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"Beyond Fences: Policy Options for Biodiversity, Livelihoods & Transboundary Animal Disease Management in Southern Africa" – recorded June 18, 2014

United States Agency for International Development (USAID) Agrilinks Feed the Future Seminar
QED Large Conference Room
1250 Eye St NW Suite 1100
Washington, DC 20005

http://agrilinks.org/events/beyond-fences-policy-options-biodiversity-livelihoods-transboundary-animal-disease-management

Presenter:
– Steve Osofsky, Executive Director, Wildlife Health & Health Policy; Coordinator, Animal & Human Health for the Environment And Development (AHEAD), Wildlife Conservation Society (WCS)

Event Abstract:

A key economic driver behind southern African transfrontier conservation areas (TFCAs) is nature-based tourism that seeks to maximize returns from marginal lands in a sector where southern Africa enjoys a global comparative advantage. However, the management of wildlife and livestock diseases (including zoonoses) within the envisaged larger transboundary landscapes remains unresolved and is an emerging policy issue of major concern to livestock production, associated access to export markets, and other sectors in the region—including public health. Now that Southern African Development Community (SADC) countries have chosen to pursue transfrontier conservation initiatives in the interest of regional risk-diversification of land-use options and livelihood opportunities in the face of climate change and ongoing challenges to food security, a new policy paradigm is needed to help resolve the incompatibility between (a) current regulatory approaches for the control of diseases of agro-economic importance, and (b) the vision of vast conservation landscapes without major fences.


"Beyond Fences: Policy Options for Biodiversity, Livelihoods and Transboundary Disease Management in Southern Africa” – recorded January 27, 2010

International Conservation Caucus Foundation, Congressional Staff Lunch Briefing
Washington, DC

Video

Presenter:
– Steve Osofsky, Director, Wildlife Health Policy, Wildlife Conservation Society (WCS); Coordinator, Animal & Human Health for the Environment And Development (AHEAD) Initiative, WCS


"Human, Animal, and Ecosystem Health" – recorded May 21, 2008

Woodrow Wilson International Center for Scholars
Environmental Change and Security Program
1300 Pennsylvania Ave., NW
Washington, DC 20004-3027

http://www.wilsoncenter.org/index.cfm?topic_id=1413&fuseaction=topics.event_summary&event_id=405194

Presenters:
– Steve Osofsky, Senior Policy Advisor, Wildlife Health, Wildlife Conservation Society (WCS); Coordinator, Animal Health for the Environment And Development (AHEAD) Initiative, WCS
– Gladys Kalema-Zikusoka, Founder and CEO, Conservation Through Public Health, Uganda
– Deana Clifford, Associate Wildlife Veterinarian, Wildlife Health Center, University of California, Davis; Project Coordinator, Health for Animals and Livelihood Improvement (HALI) Project, Tanzania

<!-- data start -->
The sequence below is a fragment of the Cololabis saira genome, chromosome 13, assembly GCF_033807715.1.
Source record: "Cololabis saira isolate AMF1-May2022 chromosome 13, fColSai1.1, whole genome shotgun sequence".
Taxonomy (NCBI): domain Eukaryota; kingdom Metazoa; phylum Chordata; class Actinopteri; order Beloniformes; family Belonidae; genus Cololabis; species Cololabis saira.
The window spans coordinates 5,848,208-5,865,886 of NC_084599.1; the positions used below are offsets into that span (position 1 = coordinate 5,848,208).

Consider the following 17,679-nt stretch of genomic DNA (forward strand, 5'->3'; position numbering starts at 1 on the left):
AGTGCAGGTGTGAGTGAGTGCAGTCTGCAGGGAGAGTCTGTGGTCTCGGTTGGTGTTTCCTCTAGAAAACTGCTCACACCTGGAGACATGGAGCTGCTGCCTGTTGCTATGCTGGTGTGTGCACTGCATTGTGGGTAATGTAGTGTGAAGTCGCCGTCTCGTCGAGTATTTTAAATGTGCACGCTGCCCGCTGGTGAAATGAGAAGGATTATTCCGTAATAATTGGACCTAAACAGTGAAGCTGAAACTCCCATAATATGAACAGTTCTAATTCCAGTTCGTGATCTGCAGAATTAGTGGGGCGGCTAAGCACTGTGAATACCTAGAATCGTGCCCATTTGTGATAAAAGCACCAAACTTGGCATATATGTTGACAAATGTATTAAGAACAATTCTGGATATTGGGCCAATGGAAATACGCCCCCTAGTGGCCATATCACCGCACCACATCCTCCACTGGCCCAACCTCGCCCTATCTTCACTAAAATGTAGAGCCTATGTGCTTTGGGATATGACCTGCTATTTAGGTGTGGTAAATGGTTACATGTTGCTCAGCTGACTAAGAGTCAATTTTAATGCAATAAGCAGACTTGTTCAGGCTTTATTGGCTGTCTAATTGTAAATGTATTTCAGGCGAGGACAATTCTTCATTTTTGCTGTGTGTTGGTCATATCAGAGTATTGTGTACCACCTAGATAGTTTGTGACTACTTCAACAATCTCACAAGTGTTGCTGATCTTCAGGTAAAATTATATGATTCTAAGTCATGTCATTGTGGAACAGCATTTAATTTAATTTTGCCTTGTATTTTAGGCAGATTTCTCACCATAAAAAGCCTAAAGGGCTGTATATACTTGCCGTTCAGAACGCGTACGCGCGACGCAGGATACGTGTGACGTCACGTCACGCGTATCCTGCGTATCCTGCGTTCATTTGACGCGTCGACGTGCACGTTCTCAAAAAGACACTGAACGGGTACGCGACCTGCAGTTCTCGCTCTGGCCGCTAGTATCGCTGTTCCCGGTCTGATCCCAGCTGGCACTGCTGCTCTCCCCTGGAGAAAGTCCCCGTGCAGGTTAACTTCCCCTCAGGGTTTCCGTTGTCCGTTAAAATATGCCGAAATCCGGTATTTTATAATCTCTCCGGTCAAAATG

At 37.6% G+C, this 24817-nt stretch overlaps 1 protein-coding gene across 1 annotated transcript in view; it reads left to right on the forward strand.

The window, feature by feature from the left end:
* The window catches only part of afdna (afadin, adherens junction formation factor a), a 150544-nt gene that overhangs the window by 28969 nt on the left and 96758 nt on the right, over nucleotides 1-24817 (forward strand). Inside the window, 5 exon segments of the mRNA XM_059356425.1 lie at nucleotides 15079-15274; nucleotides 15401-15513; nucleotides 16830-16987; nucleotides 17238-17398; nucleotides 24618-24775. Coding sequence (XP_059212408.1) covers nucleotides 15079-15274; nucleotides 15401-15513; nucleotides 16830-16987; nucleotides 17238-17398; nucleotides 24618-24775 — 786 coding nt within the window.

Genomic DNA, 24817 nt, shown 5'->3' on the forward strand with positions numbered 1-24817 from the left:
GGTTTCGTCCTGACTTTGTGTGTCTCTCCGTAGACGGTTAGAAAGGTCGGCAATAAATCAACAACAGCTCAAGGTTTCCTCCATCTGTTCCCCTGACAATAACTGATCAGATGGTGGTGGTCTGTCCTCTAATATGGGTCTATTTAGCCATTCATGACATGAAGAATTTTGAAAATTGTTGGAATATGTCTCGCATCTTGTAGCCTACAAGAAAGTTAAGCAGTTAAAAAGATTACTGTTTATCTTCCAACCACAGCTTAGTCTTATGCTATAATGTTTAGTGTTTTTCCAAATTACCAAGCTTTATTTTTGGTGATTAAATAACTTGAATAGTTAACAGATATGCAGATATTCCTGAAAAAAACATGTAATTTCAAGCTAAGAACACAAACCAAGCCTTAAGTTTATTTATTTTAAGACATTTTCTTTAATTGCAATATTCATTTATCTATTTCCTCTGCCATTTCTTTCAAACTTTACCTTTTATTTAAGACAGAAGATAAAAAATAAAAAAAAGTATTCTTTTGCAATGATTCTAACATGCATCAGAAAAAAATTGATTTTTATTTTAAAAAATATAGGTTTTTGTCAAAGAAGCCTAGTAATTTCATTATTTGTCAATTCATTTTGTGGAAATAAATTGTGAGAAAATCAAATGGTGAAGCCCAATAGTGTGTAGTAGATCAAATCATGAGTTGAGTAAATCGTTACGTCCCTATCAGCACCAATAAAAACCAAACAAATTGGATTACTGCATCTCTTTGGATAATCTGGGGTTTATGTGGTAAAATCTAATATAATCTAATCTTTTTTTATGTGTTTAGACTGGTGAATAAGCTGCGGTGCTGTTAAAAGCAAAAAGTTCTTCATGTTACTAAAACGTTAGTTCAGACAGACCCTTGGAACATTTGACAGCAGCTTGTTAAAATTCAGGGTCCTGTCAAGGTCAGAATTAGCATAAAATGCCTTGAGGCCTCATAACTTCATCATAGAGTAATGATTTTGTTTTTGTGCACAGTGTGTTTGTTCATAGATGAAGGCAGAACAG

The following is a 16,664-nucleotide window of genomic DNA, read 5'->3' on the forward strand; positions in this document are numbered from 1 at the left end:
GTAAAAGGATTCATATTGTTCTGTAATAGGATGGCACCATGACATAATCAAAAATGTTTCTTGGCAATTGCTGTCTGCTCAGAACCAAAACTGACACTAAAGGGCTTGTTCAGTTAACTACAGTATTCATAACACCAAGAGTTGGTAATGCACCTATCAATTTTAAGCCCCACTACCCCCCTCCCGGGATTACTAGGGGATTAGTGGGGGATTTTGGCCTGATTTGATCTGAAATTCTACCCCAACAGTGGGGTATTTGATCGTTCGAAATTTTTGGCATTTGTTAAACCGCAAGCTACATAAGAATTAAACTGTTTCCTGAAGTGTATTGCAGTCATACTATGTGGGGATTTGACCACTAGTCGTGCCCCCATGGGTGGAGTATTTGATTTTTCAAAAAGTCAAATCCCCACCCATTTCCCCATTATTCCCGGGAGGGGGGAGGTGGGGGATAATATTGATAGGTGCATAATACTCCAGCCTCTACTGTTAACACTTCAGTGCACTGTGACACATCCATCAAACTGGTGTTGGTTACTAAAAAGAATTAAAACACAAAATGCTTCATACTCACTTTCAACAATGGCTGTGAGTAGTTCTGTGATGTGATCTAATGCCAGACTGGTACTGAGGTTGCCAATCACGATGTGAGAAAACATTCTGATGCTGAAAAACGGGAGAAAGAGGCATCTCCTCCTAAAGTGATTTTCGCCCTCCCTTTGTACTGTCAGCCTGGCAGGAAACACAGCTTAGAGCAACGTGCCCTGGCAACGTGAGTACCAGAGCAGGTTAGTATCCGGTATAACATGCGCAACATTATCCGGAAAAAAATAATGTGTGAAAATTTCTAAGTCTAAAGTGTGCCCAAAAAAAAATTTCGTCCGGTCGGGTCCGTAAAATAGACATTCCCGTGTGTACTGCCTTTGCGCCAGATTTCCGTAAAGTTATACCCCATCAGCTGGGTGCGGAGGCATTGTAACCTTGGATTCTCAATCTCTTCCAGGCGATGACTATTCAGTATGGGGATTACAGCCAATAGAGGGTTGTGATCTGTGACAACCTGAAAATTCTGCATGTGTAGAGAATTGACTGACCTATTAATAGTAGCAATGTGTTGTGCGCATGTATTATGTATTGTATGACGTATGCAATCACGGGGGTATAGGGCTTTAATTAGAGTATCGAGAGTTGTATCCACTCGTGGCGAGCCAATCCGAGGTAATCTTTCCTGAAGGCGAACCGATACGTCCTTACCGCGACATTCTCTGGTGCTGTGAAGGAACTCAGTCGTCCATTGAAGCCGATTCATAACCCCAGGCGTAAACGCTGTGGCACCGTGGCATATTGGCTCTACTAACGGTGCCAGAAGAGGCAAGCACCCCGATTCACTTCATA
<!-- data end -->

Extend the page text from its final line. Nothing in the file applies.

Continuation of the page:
Event Abstract:

Human-animal interactions have important consequences for both human and animal health, as well as for the health of the environment we all share. These connections are increasingly relevant as climate change facilitates expansion of disease vectors and as population growth means humans and animals increasingly share the same habitat. One strategy for confronting these challenges, the “One Health” approach, focuses on catalyzing problem-solving in places where tensions and challenges at the interface between animal (wildlife and domestic) and human health are often greatest. Conflicts between livestock and natural resources, for example, must be dealt with to ensure peaceful coexistence between the domestic animals and wildlife upon which so many people’s livelihoods depend. 

If local people who depend on keeping livestock for their livelihoods view expanding contact with wildlife as a threat to the health of their animals, or even to their own health, it is difficult to build strong local constituencies for conservation, something the last several decades have taught us is necessary for sustained success. Addressing human health concerns in the context of conservation work should not, therefore, be seen as diminishing the importance of critical conservation issues, but rather as reinforcing the value of maintaining biodiversity and the importance of respecting wildlife and wild places. Done thoughtfully, linking human health with wildlife and environmental health can make conservation relevant to a much broader constituency.

Steve Osofsky, Senior Policy Advisor, Wildlife Health at the Wildlife Conservation Society (WCS) and Coordinator of the Animal Health for the Environment And Development (AHEAD) initiative, will discuss the field and policy work of the AHEAD program. Gladys Kalema-Zikusoka, the founder and CEO of Conservation Through Public Health (CTPH), Uganda, and Deana Clifford, an associate wildlife veterinarian at the Wildlife Health Center, University of California, Davis and the Project Coordinator for the Health for Animals and Livelihood Improvement (HALI) project in Tanzania, will share how they apply this foundation to the programs they manage, which address elements of human, animal, and environmental health.

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